Often times we tend to forget about important things when it comes to producing and selling beats. It’s very easy to get caught up in a vicious circle of just hitting up clients (or potential clients) with beats, getting paid and calling it a day.
But as I’ve mentioned many times before, networking is key to being successful and one of the ways to build relationships and keep them strong, is to just help your clients.
It’s one thing to produce a beat and sell it, but what happens after you’ve sold a beat? Let’s say that the buyer is a rapper and he’s going to be using your beat on his next mixtape. You can just sell him the beat and be on your way, but have you ever thought of actually communicating with him and help guide them to the next step?
There are plenty of rappers that buy beats and spit lyrics on them all the time, but do they really know what they’re doing? It depends. Some rappers sure, but they’re most likely not producers or have a good grasp on what it takes to record their vocals properly.
This is where you can offer advice to them.
Now, some of you may be thinking that you shouldn’t be helping them with their vocals because they’re not paying you for that. I understand that, but whenever it comes to the music industry, you have to look beyond just making money. There’s a huge picture here and you selling a beat is just a tiny piece of the puzzle. So by working with a client and helping them with something like vocals, it could mean a very long relationship with that person.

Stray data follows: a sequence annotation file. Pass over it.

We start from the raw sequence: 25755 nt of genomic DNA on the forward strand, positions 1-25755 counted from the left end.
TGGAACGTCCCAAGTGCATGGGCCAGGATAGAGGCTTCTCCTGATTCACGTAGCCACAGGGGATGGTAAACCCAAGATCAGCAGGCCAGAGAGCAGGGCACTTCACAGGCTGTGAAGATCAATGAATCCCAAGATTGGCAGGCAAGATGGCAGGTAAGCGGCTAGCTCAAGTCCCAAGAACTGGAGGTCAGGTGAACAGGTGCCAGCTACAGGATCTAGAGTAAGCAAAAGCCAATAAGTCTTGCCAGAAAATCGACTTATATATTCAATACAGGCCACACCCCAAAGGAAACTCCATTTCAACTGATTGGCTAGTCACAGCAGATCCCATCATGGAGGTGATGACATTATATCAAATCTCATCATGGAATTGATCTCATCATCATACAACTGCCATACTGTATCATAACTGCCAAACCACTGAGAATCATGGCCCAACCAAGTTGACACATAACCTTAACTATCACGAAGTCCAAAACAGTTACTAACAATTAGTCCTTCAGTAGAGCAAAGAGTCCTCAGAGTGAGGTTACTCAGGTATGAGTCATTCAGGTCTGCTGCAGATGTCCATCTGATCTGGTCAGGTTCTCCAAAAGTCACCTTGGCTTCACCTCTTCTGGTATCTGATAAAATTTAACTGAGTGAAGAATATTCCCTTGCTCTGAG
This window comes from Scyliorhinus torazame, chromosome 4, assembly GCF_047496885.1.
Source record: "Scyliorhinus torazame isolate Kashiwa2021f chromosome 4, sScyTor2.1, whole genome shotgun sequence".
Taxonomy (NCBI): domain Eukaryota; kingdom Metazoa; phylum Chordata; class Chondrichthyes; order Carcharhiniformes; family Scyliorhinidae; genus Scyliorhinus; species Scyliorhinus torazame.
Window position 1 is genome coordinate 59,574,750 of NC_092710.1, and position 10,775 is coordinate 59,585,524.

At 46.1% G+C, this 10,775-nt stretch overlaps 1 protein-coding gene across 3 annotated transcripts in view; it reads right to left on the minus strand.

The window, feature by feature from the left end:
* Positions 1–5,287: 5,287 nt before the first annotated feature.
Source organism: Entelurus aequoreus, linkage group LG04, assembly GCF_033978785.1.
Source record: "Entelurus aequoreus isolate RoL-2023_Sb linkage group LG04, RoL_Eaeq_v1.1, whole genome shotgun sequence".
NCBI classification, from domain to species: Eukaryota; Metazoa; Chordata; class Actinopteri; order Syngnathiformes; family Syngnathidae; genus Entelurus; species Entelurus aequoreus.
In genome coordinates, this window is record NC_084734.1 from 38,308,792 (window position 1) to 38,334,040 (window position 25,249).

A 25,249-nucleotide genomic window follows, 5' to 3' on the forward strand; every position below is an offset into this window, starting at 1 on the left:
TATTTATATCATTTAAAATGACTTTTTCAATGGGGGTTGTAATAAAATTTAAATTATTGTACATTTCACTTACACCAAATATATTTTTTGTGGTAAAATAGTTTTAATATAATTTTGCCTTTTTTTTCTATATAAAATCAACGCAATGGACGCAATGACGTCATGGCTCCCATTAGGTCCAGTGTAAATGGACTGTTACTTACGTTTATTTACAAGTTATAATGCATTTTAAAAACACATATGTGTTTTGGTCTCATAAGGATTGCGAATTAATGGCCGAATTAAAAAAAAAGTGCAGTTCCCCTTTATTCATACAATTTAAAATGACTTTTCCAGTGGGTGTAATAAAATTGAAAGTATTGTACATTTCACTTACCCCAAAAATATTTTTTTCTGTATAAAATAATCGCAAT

Besides, most likely you know a lot more about recording vocals than they do, so it’s just advice you’re giving them, and that will help them tremendously.
Beats That Fit Their Style
There may also come a time where you come across a person that is interested in buying some of your beats, but they may not like your beats that much. What I mean is, it could be a person that wants beats, but yours are not exactly what they’re looking for.
In that case, you can simply refer them to someone else that makes beats. I know it sounds counterproductive, but again, it comes down to networking.
For example, if a singer is looking for a smooth R&B style of beat, you could try to sell one of your Hip Hop beats to them, “R&B and Hip Hop go hand in hand, you won’t be disappointed with my beats”, but they could also have their heart set on an a straight up R&B style. So with that in mind, you don’t have to dismiss this potential buyer, instead you can still work with them.
Let’s say you walk into Walmart and you’re looking for a particular blender, but they don’t have it. The clerk can either tell you they don’t have that blender in stock and then walk away, or they could tell you that they don’t have it, but to try Target instead. I don’t know if that’s against Walmart’s employee policy, and it could probably get that person fired, but the point is that you can do the same thing with beats.
So before you pass over someone that isn’t interested in your beats, think of offering advice and help them try to find another producer that matches what they’re looking for.
Regardless of what a client needs, just always try to help them. When I used to design websites, there were plenty of times when a client wanted to do a certain type of graphic, which was beyond my expertise, so instead of trying to do what they ask, I would simply tell them that I wasn’t their guy.
But then I would help them.
I knew lots of people that did design and development so I was always able to refer a client to one of them for whatever it was they needed.
This is why it’s important to build relationships and network with as many people as possible, and especially try to help them. I know it’s tempting to just post all your beats in the Marketplace, or spam Twitter with links to your music, but when was the last time you actually helped someone without expecting anything return, except for a possible connection?
Think about it.